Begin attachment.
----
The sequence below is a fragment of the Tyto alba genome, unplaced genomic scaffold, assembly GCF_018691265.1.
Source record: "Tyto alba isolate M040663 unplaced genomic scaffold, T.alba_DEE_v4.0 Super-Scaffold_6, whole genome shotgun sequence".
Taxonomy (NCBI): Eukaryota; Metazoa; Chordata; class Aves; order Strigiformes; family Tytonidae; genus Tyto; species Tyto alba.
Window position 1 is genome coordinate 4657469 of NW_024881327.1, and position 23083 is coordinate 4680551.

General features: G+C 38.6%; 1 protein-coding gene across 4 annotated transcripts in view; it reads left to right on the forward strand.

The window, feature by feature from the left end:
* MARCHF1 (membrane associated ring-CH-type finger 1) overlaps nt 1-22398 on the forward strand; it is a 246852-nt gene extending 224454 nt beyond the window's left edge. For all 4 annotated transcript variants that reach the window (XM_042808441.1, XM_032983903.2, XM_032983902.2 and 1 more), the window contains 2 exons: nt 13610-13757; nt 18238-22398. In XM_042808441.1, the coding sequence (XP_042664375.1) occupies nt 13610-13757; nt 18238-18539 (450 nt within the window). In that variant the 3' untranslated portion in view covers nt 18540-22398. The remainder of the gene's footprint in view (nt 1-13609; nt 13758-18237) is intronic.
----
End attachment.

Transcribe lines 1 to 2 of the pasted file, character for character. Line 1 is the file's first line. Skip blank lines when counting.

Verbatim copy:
The sequence below is a fragment of the Tyto alba genome, unplaced genomic scaffold, assembly GCF_018691265.1.
Source record: "Tyto alba isolate M040663 unplaced genomic scaffold, T.alba_DEE_v4.0 Super-Scaffold_6, whole genome shotgun sequence".